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2018 Conference Objectives

Declaring our rights: social and political solutions

  1. Convene the world’s experts to advance knowledge on issues related to lung health. Present new research findings and promote global collaboration amongst scientific, public health and affected communities to fight TB, and other lung health issues, effectively. Inspire acceleration and scale-up on the cutting edge of social, political and scientific innovation.
  2. Enable and inspire country-level determination to set the course and drive momentum to deliver vis-a-vis commitments to:
    • Innovate and scale-up to fight TB. Address the gaps in country-level TB response: Find and treat the “missing” undiagnosed persons with TB; Treat MDR TB; Prevent rise of drug resistance; Prevent TB amongst people living with HIV; Reduce mortality amongst those affected by co-morbidities;
    • Adopt and implement current, evidence-based international guidelines for TB control and MDR-TB management programs by all countries;
    • Empower, enable and accelerate country ownership, action and implementation through political and social solutions, including community-led and rights-based approaches shaping the response;
    • Promote multi-sectoral responses, addressing social determinants of lung health issues and contributing to sustainable finance in public health for universal health coverage;
  3. Strengthen political resolve and country-level accountability for accelerated impact in the TB response. Provide a platform for dialogue and collaboration between policymakers, parliamentarians, communities and civil society to result in accelerated implementation of the commitments expressed in the UN High-Level Meeting on Tuberculosis Political Declaration and the WHO Moscow Declaration.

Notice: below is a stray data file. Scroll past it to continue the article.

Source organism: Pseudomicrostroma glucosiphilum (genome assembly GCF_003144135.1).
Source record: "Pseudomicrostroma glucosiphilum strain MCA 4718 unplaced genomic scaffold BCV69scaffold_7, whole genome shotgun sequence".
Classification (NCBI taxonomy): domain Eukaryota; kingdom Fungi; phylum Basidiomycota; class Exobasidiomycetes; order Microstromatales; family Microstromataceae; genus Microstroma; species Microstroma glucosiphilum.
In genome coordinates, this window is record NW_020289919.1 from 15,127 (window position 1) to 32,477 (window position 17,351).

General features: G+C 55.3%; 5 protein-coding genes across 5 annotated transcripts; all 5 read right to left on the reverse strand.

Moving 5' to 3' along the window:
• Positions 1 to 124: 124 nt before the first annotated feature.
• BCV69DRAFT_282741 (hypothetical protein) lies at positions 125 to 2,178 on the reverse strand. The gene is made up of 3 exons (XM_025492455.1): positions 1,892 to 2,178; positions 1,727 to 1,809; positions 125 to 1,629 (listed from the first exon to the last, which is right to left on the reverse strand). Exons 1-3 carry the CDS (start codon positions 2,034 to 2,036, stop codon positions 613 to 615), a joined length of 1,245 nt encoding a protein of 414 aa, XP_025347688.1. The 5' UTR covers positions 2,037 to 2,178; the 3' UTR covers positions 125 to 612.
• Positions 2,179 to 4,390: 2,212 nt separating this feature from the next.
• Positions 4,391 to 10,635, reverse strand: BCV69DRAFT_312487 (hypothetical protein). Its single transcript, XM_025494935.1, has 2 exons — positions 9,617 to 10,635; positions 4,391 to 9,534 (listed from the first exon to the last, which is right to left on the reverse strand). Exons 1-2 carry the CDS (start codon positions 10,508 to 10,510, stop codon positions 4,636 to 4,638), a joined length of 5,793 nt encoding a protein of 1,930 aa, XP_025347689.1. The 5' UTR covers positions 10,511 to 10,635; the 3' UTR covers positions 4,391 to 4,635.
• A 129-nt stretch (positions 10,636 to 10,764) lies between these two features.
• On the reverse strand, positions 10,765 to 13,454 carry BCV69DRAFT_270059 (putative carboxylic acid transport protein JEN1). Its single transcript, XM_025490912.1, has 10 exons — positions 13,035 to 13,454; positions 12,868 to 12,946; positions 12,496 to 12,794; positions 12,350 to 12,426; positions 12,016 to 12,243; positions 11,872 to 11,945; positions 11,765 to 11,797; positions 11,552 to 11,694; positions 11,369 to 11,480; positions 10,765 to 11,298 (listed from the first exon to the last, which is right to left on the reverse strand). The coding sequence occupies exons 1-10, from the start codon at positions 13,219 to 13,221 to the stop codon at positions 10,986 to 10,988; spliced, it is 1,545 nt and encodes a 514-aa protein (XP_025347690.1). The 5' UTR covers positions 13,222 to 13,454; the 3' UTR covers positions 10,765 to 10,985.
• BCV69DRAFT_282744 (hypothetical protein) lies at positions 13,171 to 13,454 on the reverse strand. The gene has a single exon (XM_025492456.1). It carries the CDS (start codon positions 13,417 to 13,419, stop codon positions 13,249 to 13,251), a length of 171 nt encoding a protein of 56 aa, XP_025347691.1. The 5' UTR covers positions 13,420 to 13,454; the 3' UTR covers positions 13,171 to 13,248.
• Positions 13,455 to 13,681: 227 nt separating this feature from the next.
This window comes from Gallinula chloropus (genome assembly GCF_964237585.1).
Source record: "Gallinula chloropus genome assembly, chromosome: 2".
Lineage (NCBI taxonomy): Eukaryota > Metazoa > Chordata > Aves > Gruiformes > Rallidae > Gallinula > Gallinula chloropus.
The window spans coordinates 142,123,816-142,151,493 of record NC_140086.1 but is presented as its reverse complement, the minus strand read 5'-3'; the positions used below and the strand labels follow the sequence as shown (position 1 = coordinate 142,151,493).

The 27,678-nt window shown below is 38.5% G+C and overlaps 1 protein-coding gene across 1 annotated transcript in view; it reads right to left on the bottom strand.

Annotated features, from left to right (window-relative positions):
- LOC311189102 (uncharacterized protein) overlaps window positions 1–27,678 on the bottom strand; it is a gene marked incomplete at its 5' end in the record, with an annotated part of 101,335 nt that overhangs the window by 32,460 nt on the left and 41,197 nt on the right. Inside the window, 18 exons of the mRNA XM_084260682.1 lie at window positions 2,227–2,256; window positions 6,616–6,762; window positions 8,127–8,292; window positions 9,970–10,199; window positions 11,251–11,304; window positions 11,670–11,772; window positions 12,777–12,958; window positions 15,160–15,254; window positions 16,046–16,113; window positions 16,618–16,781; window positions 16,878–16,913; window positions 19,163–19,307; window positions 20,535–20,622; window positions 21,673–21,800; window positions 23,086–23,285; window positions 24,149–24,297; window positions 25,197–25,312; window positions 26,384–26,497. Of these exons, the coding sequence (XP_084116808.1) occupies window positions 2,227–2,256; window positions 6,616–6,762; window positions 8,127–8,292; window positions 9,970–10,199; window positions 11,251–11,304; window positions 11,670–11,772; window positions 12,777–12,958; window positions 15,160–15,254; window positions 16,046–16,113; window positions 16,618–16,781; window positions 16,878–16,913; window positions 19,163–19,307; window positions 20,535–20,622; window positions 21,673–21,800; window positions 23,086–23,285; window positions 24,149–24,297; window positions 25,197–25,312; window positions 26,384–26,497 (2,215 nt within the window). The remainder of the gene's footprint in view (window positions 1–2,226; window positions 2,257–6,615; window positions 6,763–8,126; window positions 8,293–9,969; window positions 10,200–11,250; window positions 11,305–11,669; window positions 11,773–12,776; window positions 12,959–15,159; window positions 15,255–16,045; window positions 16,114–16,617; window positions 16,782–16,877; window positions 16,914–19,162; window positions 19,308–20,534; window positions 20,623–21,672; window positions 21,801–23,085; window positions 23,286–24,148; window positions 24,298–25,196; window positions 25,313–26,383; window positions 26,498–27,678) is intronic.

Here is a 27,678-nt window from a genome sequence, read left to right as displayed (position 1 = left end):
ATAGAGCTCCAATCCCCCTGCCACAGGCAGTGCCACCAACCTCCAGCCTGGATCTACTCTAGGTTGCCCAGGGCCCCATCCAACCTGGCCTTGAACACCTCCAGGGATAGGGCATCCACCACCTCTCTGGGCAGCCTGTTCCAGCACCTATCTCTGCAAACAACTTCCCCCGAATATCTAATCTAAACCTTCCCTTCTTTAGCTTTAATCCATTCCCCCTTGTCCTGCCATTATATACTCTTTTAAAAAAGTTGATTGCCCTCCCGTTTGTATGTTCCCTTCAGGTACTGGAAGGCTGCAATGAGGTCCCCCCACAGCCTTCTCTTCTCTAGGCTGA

4. Shift the global response to lung health onto a human rights foundation. Assert human rights as the over-arching framework for all TB and lung health issues. Present evidence-based approaches to ensuring access to quality healthcare for all, while meeting the unique needs of an individual – including persons with TB and survivors, people living with HIV, nontuberculous mycobacterium (NTB) cases, displaced populations, people in closed settings, women and young people.
  5. Inform and connect TB practitioners and policymakers to multi-sectoral approaches in synergy with and taking full advantage of the potential offered in the Sustainable Development Goals (SDG) and Universal Health Coverage (UHC) agenda for 2030.

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